PARIS - NOVEMBER 14: Singer Chuck Berry performs at the 'Les Legendes Du Rock and Roll' concert at the Zenith on November 14, 2008 in Paris, France. (Photo by Francois Durand/Getty Images) *** Local Caption *** Chuck Berry
10. GAYNGS, Music Hall of Williamsburg, October 4
For a roving army of slow-jammers, GAYNGS tempered their numbers with some sweet sincerity at MHOW. Minneapolis mastermind Ryan Olson’s soft-rock/r&b project was a true spectacle, with no fewer than ten members hulking onstage in weird assemblages (soda-jerk sweaters, red Ray Bans, Mexican wrestling masks). Their sound was devoid of such ironic accoutrements, though—as members interplayed giddily, revolving around singer Justin Vernon (of Bon Iver) and, it seemed, transferring handfuls of surely questionable substances between keyboardists, GAYNGS perfectly revisited the swooning late-‘80s pop of their debut Relayted. The surprisingly swooning cover of Sade's "By Your Side" was an unexpected treat – as were the constant sax solos, as bountiful and inexplicable as the entire evening.
9. Sharon Jones and the Dap-Kings, Prospect Park, August 7
Elizabeth already covered this one neatly, so you’re already suitably nostalgic—or just envious, if you weren’t one of the 20,000 delirious soul fans in attendance. But as someone who had never experience Sharon and her razor-sharp band before, I’ll add one more endorsement to the evening: she commanded the night like a true legend. She took the oxygen from our lungs, leaving us dizzy and breathless, and she whipped it back at us in astounding wails. Good thing there was only sky above her; it was hard to imagine any roof containing that.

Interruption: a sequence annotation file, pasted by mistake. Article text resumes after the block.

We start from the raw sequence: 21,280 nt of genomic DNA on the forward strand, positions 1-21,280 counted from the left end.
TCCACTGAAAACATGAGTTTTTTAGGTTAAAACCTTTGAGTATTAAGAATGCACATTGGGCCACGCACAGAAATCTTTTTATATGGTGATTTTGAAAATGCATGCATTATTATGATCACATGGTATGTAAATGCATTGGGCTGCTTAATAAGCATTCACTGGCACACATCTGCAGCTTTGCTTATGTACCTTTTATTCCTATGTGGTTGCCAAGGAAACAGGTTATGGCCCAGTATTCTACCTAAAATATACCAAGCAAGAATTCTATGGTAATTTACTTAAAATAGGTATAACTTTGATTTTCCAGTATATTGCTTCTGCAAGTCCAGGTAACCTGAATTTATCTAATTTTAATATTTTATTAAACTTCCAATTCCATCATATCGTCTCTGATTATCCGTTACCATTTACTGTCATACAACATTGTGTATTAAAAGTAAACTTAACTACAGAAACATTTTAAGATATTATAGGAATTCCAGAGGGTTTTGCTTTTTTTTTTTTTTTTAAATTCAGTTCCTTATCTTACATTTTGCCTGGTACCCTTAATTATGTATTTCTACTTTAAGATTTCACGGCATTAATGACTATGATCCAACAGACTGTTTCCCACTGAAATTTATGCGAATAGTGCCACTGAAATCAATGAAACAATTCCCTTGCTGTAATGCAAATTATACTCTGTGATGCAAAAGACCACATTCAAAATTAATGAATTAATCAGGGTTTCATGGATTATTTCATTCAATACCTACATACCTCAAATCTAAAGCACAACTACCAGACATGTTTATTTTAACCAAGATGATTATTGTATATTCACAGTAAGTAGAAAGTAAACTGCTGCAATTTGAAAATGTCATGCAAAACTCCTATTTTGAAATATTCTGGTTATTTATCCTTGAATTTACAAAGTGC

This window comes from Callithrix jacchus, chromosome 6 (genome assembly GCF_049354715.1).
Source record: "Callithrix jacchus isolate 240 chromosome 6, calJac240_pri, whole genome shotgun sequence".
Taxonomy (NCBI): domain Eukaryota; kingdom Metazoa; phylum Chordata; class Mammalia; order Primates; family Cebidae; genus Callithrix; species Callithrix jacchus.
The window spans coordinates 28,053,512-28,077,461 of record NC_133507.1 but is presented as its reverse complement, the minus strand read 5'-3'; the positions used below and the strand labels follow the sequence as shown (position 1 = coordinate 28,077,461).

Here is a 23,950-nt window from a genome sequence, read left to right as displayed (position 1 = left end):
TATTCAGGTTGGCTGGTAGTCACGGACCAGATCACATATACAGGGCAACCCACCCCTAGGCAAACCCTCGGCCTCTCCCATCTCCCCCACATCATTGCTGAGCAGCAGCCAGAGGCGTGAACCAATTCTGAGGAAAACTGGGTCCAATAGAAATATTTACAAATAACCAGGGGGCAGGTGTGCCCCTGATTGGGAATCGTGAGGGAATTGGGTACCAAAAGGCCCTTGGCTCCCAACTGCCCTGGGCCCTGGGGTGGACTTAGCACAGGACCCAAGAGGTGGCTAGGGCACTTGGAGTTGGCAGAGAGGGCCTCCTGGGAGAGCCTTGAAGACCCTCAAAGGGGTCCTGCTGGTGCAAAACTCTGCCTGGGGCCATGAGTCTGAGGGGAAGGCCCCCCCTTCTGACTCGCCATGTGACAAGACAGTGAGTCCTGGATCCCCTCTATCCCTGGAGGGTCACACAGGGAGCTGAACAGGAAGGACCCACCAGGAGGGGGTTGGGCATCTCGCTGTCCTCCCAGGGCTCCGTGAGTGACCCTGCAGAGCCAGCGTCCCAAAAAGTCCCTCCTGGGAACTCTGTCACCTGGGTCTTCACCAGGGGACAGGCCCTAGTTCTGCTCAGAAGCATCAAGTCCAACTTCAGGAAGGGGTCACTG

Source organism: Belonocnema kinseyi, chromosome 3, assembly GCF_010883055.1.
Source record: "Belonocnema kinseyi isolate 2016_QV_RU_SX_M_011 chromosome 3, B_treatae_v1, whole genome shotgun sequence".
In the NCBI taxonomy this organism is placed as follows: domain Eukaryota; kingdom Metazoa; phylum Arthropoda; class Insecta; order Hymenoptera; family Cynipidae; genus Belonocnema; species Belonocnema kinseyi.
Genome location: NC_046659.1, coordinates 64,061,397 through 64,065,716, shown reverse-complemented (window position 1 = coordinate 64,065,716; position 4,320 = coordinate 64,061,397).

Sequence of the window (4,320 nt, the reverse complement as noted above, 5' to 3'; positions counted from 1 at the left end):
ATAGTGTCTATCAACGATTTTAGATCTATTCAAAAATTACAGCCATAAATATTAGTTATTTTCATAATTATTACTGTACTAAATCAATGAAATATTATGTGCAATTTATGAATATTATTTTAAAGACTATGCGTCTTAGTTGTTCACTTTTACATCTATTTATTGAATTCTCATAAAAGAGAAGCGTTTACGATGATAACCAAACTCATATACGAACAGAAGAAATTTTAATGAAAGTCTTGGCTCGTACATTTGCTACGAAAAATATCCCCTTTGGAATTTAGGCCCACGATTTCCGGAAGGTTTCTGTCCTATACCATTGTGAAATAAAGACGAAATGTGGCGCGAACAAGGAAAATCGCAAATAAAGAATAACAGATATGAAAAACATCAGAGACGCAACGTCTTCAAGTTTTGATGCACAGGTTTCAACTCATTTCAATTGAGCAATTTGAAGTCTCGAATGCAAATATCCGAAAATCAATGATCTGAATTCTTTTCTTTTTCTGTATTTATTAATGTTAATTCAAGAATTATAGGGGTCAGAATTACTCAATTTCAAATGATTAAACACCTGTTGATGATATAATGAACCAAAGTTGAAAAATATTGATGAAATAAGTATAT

8. Chuck Berry, B.B. King’s Blues Club, June 25
He’s 84 and he’ll wear sequins, dammit. One of the most important pioneers of American rock and roll – one of our most important guitarists to ever live, let alone duck-walk – brought his own winking brand of nostalgia to Times Square for a rare, hour-long set. He didn’t play every firebrand note of “Johnny B. Goode” or “Carol,” but he sang with conviction and cracked wise: "That's called titillating," he purred to the front row after one deft run on his frets. When he wasn’t smirking through the hits, he fronted a genuinely weird onstage dance party, a seemingly pre-arranged Bandstand bop of nine teenage and middle-age lasses. Many of them were clearly tourists; all of them were inarguably thrilled. And so were we, dancing in our seats and basking in history, the kind that never gets old.
7. This one.
6. Gil Scott-Heron, S.O.B.’s, January 17
It was one of those spontaneous New York evenings, the kind that progresses as such: meander through a few courses of Thai, check the newspaper calendar for events (maybe the Village Voice, cough), and discover that a vital progenitor of hip-hop is performing just down the block. That was how Gil Scott-Heron, singer/songwriter and iconic poet (“The Revolution Will Not Be Televised”), brought me to tears in an intensely emotional, effortlessly virtuosic set of hip-hop meets acid-jazz. From recounting the night John Lennon died to sweeping with elegiac grace through “We Almost Lost Detroit,” Scott-Heron was invigorating, silencing, alarming. The concert preceded the release of I’m New Here, his excellent, electronica-laced LP, and it would lead me to interview him for a profile; our discussion was emotional, contentious, and, frankly, a tumultuous experience…but, like, Scott-Heron, ultimately inspiring.